Long-time subscriber to The New York Times, and I do like their movie and theater reviews. But their reviews of Marvel movies (and popcorn movies generally) have never worked for me. It's like asking a food critic who reviews Michelin 3-star restaurants to review a fast food chicken sandwich. If you're deep into Chinese and Hong Kong cinema, and seen all the Wong Kar-wai and Hark Tsui movies, then Shang-Chi will probably across as a superficial take on Asian cinematic traditions. But I have friends who have their heads up in the clouds like this: "Oh, I have never seen any Marvel movie, but this Shang-Chi sounds interesting. Do you think I will like it as much as this off-broadway interactive play by this Berlin playwright about the lingering effects of the Holocaust on contemporary social media?" I have to explain, "You are talking a comic book action movie. Not the same thing!" One thing I always liked about the late Roger Ebert was that he reviewed foreign art films for what they were, and popcorn action films for what they were.
     
    Chris DeVoe likes this.
  14. noname74

    noname74 Allegedly Canadian

    Hopefully with the news it’s doing well and people like it this thread has moved past critiquing whether the actor is good looking enough. :laugh:
     
  15. drbryant

    drbryant Senior Member

    Location:
    Los Angeles, CA
    I saw it on Sunday on a huge screen. I thought it was really well done. I thought the third act was fine - I think The NY Times reviewer wasn’t paying close enough attention.

    Enjoyed it and wouldn’t mind seeing it in 3D or IMAX or whatever other format it was released in.
     
    Simon A and Michael like this.
  16. drbryant

    drbryant Senior Member

    Location:
    Los Angeles, CA
    I have a complete run of those Moench/Gulacy issues in a box in California. The artwork by Gulacy is absolutely fantastic, but the stories and characters are kind of dumb. Hard to imagine a transition to the big screen.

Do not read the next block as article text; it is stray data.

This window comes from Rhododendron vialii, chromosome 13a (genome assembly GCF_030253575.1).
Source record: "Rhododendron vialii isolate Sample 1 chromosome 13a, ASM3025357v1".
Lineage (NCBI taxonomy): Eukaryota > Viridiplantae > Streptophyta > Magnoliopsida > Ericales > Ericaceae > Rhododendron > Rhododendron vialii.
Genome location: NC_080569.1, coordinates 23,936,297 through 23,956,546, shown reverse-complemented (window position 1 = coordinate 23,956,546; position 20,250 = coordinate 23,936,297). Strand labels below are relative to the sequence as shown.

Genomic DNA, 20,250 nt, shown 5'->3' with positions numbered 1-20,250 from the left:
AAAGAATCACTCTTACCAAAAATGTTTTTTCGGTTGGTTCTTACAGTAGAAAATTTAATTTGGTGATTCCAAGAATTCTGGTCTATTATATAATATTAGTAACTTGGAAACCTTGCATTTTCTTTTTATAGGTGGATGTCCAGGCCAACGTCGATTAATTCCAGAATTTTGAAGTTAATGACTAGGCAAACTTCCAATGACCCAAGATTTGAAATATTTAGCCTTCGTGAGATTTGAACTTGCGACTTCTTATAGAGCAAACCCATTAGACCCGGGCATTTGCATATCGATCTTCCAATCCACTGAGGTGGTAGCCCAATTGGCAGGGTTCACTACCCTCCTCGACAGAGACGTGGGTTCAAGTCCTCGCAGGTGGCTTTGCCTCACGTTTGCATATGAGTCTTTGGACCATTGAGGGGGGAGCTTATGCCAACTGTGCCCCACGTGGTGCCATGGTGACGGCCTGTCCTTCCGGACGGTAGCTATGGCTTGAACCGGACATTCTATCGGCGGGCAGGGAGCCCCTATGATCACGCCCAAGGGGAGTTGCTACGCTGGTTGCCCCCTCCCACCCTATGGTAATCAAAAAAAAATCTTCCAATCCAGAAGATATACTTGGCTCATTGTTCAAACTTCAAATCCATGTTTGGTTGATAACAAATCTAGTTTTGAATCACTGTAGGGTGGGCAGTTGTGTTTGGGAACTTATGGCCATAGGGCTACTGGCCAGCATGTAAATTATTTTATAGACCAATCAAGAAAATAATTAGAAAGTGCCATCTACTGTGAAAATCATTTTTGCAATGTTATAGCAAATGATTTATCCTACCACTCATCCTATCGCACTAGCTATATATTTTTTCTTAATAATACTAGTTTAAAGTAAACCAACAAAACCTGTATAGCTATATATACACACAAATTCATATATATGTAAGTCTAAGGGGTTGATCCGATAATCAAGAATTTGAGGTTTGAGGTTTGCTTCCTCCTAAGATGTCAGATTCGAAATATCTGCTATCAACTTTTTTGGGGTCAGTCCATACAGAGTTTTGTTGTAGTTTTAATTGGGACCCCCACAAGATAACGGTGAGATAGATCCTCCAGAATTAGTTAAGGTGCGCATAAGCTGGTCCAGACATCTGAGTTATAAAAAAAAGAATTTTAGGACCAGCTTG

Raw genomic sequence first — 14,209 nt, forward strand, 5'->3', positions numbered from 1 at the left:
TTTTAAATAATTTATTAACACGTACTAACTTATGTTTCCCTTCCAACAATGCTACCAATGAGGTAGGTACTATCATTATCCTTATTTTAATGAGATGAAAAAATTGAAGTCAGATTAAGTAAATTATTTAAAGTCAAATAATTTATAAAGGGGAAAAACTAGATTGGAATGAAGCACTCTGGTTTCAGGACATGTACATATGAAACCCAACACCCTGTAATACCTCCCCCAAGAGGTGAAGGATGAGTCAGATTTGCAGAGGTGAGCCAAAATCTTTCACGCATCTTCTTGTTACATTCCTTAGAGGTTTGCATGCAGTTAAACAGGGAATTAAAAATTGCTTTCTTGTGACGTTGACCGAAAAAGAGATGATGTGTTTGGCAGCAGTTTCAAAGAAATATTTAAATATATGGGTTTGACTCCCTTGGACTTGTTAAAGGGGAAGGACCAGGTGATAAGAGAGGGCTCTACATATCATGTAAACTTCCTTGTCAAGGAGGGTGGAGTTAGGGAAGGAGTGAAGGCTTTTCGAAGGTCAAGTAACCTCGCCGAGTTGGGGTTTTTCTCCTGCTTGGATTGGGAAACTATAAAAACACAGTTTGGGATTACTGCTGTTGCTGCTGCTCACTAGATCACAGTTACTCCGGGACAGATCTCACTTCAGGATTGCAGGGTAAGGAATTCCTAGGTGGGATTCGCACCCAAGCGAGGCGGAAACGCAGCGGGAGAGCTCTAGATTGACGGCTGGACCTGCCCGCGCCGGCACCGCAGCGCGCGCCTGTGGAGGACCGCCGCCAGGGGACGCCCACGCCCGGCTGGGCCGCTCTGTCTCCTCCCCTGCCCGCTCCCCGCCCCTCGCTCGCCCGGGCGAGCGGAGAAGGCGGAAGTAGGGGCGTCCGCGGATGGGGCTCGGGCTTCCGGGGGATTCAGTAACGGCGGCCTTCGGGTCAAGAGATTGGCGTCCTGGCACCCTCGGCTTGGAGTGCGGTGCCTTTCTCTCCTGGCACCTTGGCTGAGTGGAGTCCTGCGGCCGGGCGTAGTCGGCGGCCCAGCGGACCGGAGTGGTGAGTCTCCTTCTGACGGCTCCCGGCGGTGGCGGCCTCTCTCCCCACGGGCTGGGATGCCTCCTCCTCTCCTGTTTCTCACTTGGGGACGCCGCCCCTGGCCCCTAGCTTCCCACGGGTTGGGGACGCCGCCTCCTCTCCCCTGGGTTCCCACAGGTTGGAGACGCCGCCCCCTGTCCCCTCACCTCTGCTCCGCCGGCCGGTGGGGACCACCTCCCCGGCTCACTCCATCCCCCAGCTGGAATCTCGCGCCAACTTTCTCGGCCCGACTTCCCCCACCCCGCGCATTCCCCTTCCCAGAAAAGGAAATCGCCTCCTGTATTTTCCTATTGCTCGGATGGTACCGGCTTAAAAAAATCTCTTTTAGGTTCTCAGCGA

17. Michael

    Michael I LOVE WIDE S-T-E-R-E-O!

    my wife is driving me crazy with this seeing this movie! anyone know when it's coming out on Blu-Ray?
     
  18. Michael

    Michael I LOVE WIDE S-T-E-R-E-O!

    like most critics he probably has an agenda...a decision is already made before they see the movie...not enough of what they like in the movie..all in my own opinion of course...; )
     
  19. SmallDarkCloud

    SmallDarkCloud Forum Resident

    Location:
    NYC
    That was Rufus T. Hackstabber, who only appeared in two issues, I think.
     
    smilin ed likes this.
  20. czeskleba

    czeskleba Senior Member

    Location:
    Seattle
    Huh. Can't argue opinions, but I'd say the best of those stories were much more complex and mature than the average Marvel Comic (or the average Marvel film, for that matter). And they had a "Bruce Lee meets James Bond" feel that seems tailor-made for the big screen.
     
  21. Chris DeVoe

    Chris DeVoe 3 months since last false death report!

    We love those filmmakers, and love Wuxia films in general. There's no reason you can't love both - my wife saw the Marvel Marathon, 22 films in a row in the theater.

    Hopefully this film will be an introduction to the genre for a lot of people.
     
  22. drbryant

    drbryant Senior Member

    Location:
    Los Angeles, CA
    Maybe you’re right. I haven’t read them since I was 16 or so. But he was Fu Manchu’s son and his girlfriend was a Chinese girl with a pseudo-Japanese name and whose comrades included a Marlon Brando lookalike. I should see if I still have them. Gulacy was a stud.
     
  23. captouch

    captouch Forum Resident

    Location:
    Bay Area, CA
    I know it’s just a movie, but it bugs me that the whole success of the confrontation came down to

    Katy shooting an arrow into the main demon’s neck to prevent it stealing the soul of the village’s dragon. If it were a trained warrior, fine, but someone who just learned to shoot the day before?

    I mean of course you have to suspend disbelief in these movies, but that seemed like pretty absurd and reminded me of

    Rose in the Last Jedi suddenly being a good pilot when she was a mechanic up to that point. Granted her actions didn’t turn the whole course of events, but still, I found it annoying
     
  24. Isaac K.

    Isaac K. Forum Resident

    Well, it isn’t like they portrayed the shot as no big deal. She herself even was amazed that she made the shot. Some times people get lucky. Even in real life. They’re not making her out to be some sort of new Hawkeye or anything.
     
    Simon A likes this.
  25. Deuce66

    Deuce66 Forum Resident

    If you have Disney + it will be available in 45 days, no word yet on a Blu/4K release.
     
    Michael likes this.